BRUNSWICK, Maine — When about 80 students arrived a year ago for their first classes at Southern Maine Community College’s new campus at the former Brunswick Naval Air Station, special program director James Whitten’s personal goal was to see that number reach maybe 300 in a year’s time.

This semester, there are 380 students enrolled.

Whitten, who admits his goals often fall in the ambitious category, knew there was a lot of work to do. Buildings used formerly by the Navy — including some that were not turned over until last November, two months after the start of classes — had to be remodeled and renovated. Courses of study — including first-of-their-kind pre-engineering and composites technology offerings — had to be developed and populated with faculty. Funding from a variety of sources had to fall into place and expensive engineering and composites equipment had to be purchased and installed. And most important, students had to sign up.

Though there is still a lot of work left to bring the campus to capacity, students have enrolled in droves.

“That’s pretty phenomenal,” said Whitten. “I’ve been running around all week grinning like a fool.”

Whitten and SMCC now have their sights on a new goal of bringing the campus to capacity within the next few years, which means that by 2015 there could be as many as 3,000 students studying there.

While that’s good news for the SMCC system, Whitten said the real success story behind that level of enrollments will unfold in the private sector, where ventures ranging from hospitals to cutting-edge manufacturers of composite products will benefit from a steady pipeline of skilled workers.

To that end, the Midcoast Campus is focusing on producing graduates with the skills needed in Maine’s workforce, namely registered nurses, people with business degrees and workers in the engineering and composites industries. Those initial offerings also represent increasing collaboration between the community college system and the University of Maine.

In a state that ranks near the bottom in the nation in terms of the number of engineers, the two-year pre-engineering program at SMCC’s Midcoast Campus seeks to feed students into the University of Maine’s Bachelor of Science degree programs. And with new forms of super-strong and versatile composites overtaking wood, steel and fiberglass in the construction of boats, wind-power components and many other products, SMCC debuted its Maine Advanced Technology and Engineering Center, including the Composites Engineering Research Laboratory, this year. There are approximately 20 students each enrolled in the composites and pre-engineering programs.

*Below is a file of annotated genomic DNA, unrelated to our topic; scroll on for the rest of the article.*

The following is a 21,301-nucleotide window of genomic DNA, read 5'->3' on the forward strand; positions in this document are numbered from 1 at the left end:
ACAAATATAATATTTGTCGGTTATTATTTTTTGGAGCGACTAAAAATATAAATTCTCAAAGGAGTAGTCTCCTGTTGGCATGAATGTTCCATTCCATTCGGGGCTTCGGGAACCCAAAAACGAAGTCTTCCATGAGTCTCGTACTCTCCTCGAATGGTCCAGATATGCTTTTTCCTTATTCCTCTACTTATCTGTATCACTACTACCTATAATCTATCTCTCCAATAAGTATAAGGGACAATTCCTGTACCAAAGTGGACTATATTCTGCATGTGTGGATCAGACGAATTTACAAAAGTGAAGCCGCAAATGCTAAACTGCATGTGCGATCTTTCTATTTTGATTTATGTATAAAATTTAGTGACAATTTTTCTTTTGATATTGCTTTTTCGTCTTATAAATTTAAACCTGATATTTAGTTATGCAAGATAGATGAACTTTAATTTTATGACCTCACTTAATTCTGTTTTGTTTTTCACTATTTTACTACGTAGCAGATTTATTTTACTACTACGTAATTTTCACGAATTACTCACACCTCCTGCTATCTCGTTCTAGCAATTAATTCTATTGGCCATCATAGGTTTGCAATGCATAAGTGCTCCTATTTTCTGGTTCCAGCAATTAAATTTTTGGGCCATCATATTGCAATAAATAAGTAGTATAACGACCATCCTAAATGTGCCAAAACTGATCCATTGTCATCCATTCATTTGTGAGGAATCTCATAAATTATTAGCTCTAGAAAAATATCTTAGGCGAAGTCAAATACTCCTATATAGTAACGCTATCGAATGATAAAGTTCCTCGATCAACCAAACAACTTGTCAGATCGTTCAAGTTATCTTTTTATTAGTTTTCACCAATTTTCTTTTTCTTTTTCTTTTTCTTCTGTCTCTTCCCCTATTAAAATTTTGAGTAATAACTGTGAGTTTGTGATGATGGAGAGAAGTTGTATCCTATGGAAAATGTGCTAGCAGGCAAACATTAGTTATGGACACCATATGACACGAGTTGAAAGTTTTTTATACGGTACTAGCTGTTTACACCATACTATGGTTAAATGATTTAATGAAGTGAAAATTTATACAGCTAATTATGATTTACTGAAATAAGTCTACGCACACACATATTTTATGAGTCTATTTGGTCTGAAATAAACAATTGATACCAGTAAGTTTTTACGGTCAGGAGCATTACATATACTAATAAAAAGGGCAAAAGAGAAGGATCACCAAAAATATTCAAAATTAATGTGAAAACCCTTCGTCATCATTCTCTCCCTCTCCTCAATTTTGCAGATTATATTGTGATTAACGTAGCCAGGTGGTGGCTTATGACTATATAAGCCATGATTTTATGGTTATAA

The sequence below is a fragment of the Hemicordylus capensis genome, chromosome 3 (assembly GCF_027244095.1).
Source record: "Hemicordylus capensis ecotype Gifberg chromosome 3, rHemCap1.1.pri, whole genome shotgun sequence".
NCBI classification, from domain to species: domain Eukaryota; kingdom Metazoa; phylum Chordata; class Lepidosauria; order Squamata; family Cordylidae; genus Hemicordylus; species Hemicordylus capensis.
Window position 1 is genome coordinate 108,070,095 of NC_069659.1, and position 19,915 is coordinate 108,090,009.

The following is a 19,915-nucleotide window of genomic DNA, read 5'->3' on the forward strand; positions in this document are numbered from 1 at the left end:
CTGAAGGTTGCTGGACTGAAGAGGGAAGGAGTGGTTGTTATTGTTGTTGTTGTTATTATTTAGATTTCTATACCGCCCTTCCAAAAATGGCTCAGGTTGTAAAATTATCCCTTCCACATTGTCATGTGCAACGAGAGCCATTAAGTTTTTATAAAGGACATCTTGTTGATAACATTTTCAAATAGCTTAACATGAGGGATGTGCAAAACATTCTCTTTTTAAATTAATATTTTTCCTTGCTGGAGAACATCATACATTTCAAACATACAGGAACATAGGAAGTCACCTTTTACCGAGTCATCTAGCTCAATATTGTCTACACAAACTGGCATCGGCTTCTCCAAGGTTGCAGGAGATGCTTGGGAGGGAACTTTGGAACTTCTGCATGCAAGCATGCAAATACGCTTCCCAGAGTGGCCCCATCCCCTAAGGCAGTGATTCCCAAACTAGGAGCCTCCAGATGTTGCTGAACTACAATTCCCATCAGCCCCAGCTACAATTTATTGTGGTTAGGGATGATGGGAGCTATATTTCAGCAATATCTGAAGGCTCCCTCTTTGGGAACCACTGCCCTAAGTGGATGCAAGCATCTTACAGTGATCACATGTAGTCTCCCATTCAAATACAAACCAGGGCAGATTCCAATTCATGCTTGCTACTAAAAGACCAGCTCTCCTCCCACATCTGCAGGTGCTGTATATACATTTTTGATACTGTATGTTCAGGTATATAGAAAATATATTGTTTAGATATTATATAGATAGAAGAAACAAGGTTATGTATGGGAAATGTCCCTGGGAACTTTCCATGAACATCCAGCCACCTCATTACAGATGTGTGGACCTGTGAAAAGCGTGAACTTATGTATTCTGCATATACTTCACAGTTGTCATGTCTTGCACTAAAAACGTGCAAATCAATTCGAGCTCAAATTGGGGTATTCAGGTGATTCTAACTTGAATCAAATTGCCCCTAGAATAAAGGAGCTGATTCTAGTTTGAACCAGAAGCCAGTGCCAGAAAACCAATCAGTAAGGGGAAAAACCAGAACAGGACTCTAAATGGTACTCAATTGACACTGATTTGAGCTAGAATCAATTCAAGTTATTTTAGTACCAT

“The community college is tasked with a number of things, but overall it’s about providing quality opportunities and better-paying jobs at a more-agreeable cost,” said Whitten. “This is a direct response to industry.”

Andrew Schoenberg, SMCC’s composites department chair, said he came to the position after 31 years of experience in materials manufacturing. Schoenberg said he and the college system are in the midst of negotiating partnerships between the composites and engineering programs and private-sector business groups, such as the 50-member Maine Composites Alliance. Students’ application of the knowledge could benefit them in the marine, construction, aerospace, alternative energy or consumer products industries.

“The students here learn the science related to all of those five sectors,” said Schoenberg, who added that the composites lab also is moving toward becoming a research center.

Some students, such as Kody Simon of Brunswick, already work with composites but want to increase their knowledge and career prospects. Others, such as Robert Harper of Woolwich, are new to the industry.

“I saw something about this in the newspaper and I thought it sounded interesting,” said Harper.

Whitten said he hopes to open two additional buildings on campus as soon as possible, but it’s a matter of funding — specifically bond proceeds that were approved by voters in June 2010 that Gov. Paul LePage is withholding until the state’s financial situation improves.

According to a written statement by SMCC President Ron Cantor in response to questions from the Bangor Daily News, SMCC has used about $2.3 million of the $4.75 million in bond funds on the Midcoast Campus, meaning that about $2.45 million remains frozen.

“While those funds are inaccessible, we continue to work with the Maine Community College System, the administration, the Legislature and our donors to identify additional funding that will allow us to serve growing numbers of students and businesses,” said Cantor.

Christopher Cousins

Christopher Cousins has worked as a journalist in Maine for more than 15 years and covered state government for numerous media organizations before joining the Bangor Daily News in 2009.